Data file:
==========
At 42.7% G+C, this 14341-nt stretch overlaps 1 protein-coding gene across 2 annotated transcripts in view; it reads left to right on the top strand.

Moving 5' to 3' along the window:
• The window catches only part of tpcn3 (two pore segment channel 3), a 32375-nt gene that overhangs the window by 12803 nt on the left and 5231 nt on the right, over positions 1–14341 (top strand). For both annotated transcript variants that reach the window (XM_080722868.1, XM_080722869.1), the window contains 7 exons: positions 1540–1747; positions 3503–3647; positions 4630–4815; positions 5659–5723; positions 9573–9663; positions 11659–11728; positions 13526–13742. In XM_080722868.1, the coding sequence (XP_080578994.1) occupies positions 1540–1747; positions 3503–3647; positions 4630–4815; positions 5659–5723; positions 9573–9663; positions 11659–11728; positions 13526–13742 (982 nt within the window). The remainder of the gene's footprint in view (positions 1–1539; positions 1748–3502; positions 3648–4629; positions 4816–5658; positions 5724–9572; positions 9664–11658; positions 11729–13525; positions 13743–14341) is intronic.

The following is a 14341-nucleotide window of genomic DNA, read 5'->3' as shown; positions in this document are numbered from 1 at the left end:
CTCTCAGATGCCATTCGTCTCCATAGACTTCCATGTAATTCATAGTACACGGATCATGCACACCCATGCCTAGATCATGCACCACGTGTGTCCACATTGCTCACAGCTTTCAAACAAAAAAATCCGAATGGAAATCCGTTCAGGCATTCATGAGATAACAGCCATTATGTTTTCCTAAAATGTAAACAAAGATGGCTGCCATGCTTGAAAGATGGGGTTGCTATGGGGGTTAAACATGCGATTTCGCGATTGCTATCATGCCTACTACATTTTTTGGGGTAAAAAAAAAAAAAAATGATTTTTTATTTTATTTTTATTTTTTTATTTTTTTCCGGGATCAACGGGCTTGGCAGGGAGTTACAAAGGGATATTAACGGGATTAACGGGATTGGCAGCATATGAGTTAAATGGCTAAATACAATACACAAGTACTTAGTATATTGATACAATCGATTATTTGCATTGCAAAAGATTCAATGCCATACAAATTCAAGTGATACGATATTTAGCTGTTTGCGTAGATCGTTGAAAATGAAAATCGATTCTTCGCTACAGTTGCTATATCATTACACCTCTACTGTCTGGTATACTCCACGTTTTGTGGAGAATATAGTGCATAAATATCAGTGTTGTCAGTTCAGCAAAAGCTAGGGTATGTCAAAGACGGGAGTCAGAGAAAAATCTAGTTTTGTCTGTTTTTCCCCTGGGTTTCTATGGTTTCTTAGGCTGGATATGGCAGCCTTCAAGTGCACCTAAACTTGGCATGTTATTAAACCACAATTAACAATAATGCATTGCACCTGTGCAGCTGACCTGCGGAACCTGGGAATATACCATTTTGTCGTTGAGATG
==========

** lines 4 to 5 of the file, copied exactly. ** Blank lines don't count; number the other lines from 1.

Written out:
The following is a 14341-nucleotide window of genomic DNA, read 5'->3' as shown; positions in this document are numbered from 1 at the left end:
CTCTCAGATGCCATTCGTCTCCATAGACTTCCATGTAATTCATAGTACACGGATCATGCACACCCATGCCTAGATCATGCACCACGTGTGTCCACATTGCTCACAGCTTTCAAACAAAAAAATCCGAATGGAAATCCGTTCAGGCATTCATGAGATAACAGCCATTATGTTTTCCTAAAATGTAAACAAAGATGGCTGCCATGCTTGAAAGATGGGGTTGCTATGGGGGTTAAACATGCGATTTCGCGATTGCTATCATGCCTACTACATTTTTTGGGGTAAAAAAAAAAAAAAATGATTTTTTATTTTATTTTTATTTTTTTATTTTTTTCCGGGATCAACGGGCTTGGCAGGGAGTTACAAAGGGATATTAACGGGATTAACGGGATTGGCAGCATATGAGTTAAATGGCTAAATACAATACACAAGTACTTAGTATATTGATACAATCGATTATTTGCATTGCAAAAGATTCAATGCCATACAAATTCAAGTGATACGATATTTAGCTGTTTGCGTAGATCGTTGAAAATGAAAATCGATTCTTCGCTACAGTTGCTATATCATTACACCTCTACTGTCTGGTATACTCCACGTTTTGTGGAGAATATAGTGCATAAATATCAGTGTTGTCAGTTCAGCAAAAGCTAGGGTATGTCAAAGACGGGAGTCAGAGAAAAATCTAGTTTTGTCTGTTTTTCCCCTGGGTTTCTATGGTTTCTTAGGCTGGATATGGCAGCCTTCAAGTGCACCTAAACTTGGCATGTTATTAAACCACAATTAACAATAATGCATTGCACCTGTGCAGCTGACCTGCGGAACCTGGGAATATACCATTTTGTCGTTGAGATG